That is what I said.


I am very glad of that but we will agree to differ about the history. I return to the White Paper and I come back to the need for co-operation. I said just now that exports came first because they were in the first paragraph of Chapter I, but the noble Lord has found a way of making international co-operation come in before them because he has put it in the Foreword. I am delighted to find he has given his full influence to the new policy of collaboration between all countries to pursue policies of full employment to their full advantage. He quoted the statement of the Chancellor of the Exchequer which I think is worth referring to because we have all got to remember it: What we are working for (as my honourable friend the Chancellor of the Exchequer said in another place a few days ago) is general agreement on an international code of rules which will limit the use of devices calculated to impede trade but will still leave the nations free to take the necessary action to preserve their own internal economic activity and balance of payments. There I think we must all unite in giving the noble Lord our most cordial support.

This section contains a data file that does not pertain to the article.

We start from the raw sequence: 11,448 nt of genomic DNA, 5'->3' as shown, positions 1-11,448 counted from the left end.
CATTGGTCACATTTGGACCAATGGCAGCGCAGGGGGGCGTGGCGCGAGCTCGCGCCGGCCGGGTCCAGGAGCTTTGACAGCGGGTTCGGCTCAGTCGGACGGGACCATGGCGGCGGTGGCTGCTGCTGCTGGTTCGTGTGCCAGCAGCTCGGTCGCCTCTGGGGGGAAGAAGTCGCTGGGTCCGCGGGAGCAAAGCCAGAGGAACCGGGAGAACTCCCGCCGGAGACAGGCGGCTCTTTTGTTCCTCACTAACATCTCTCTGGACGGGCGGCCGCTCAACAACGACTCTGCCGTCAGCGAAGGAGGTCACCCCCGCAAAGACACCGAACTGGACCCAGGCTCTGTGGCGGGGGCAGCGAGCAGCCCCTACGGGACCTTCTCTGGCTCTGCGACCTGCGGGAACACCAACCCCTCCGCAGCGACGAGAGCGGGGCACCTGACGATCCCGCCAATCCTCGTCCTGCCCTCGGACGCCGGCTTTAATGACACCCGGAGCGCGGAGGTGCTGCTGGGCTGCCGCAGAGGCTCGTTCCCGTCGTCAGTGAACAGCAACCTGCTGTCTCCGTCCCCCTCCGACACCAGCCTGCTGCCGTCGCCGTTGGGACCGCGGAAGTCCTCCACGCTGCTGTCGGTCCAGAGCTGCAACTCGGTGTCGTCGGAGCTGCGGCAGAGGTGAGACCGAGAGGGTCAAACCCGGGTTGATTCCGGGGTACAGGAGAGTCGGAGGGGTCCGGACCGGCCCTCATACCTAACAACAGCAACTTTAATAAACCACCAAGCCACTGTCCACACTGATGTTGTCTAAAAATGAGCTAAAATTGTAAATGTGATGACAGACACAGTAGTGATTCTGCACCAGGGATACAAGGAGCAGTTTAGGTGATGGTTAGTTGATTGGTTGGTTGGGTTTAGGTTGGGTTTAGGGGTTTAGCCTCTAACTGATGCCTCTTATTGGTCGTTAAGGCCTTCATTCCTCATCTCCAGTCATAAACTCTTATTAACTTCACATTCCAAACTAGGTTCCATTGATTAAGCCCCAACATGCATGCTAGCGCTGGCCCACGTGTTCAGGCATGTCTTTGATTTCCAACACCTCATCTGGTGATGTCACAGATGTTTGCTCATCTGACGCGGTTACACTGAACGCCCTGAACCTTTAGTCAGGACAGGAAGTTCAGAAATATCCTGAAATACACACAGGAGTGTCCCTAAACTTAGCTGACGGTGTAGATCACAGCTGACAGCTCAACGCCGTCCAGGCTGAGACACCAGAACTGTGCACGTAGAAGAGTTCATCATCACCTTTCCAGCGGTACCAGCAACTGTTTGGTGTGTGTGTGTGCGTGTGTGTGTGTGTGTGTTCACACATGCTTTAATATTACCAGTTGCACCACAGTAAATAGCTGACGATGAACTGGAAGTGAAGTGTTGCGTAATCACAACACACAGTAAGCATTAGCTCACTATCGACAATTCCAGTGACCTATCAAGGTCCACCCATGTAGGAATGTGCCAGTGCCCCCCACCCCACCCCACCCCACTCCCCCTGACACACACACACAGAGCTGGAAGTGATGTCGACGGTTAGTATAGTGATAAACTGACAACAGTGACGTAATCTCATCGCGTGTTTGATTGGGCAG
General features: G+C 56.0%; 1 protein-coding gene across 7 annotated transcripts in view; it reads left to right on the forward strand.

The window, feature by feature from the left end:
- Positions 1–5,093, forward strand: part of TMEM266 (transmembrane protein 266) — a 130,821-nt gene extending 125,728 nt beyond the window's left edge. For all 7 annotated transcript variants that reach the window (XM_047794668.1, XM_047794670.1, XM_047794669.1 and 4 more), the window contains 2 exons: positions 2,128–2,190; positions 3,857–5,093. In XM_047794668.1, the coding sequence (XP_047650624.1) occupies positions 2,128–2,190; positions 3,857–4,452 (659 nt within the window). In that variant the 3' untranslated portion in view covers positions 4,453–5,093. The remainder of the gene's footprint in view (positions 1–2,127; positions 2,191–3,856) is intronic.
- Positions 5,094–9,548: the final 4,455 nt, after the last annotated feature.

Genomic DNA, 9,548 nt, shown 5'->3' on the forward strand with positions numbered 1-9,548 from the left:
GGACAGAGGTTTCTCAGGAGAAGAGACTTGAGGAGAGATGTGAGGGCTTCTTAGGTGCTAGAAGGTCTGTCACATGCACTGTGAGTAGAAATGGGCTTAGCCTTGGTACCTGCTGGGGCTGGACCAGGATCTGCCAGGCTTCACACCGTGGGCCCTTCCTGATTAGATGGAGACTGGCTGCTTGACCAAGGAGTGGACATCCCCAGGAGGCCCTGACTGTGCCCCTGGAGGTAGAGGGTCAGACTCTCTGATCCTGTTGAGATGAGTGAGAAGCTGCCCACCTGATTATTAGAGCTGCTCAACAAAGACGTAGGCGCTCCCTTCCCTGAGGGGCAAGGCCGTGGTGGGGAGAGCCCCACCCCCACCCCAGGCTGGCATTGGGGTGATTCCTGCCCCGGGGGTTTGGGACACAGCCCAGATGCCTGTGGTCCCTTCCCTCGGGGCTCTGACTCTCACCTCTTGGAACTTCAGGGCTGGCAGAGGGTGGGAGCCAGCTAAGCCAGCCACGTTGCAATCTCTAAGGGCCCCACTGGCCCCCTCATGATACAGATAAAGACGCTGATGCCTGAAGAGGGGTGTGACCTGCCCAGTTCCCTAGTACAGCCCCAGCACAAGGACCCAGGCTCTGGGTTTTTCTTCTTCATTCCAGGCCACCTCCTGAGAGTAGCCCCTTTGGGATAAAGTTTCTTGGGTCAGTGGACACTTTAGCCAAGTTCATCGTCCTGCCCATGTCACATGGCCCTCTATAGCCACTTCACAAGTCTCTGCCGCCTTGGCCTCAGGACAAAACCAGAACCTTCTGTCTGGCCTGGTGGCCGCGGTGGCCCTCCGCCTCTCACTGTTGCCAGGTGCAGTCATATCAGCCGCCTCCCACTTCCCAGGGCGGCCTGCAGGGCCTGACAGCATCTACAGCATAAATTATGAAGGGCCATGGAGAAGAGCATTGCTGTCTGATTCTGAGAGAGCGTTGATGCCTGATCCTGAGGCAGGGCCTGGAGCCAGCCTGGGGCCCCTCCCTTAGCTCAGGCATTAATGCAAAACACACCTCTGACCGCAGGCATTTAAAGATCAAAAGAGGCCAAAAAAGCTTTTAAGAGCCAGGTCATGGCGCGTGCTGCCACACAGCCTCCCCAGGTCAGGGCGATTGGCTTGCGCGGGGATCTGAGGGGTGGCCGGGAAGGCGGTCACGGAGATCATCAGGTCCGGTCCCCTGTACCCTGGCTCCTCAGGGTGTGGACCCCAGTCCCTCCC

I admit that one has got to take note of the very interesting point raised by the noble Lord, Lord McGowan. If we are all going to collaborate, if the nations are to collaborate to get rid of these restrictive practices with a view to an increase of trade, this is going to raise some very difficult questions to do with the defeated enemy nations. I am not suggesting that the noble Lord or the noble and learned Viscount on the Woolsack will give us an answer to that question to-day, but it does seem to me immensely to complicate this question of future international trade. I can see a basis for a gentleman's agreement between nations that we shall not any of us resort to artificial devices either of subsidies or other devices which have become so familiar in the last few years for helping our own trade. When it comes to applying that to your defeated enemy I think the difficulties in practice are going to be very great indeed.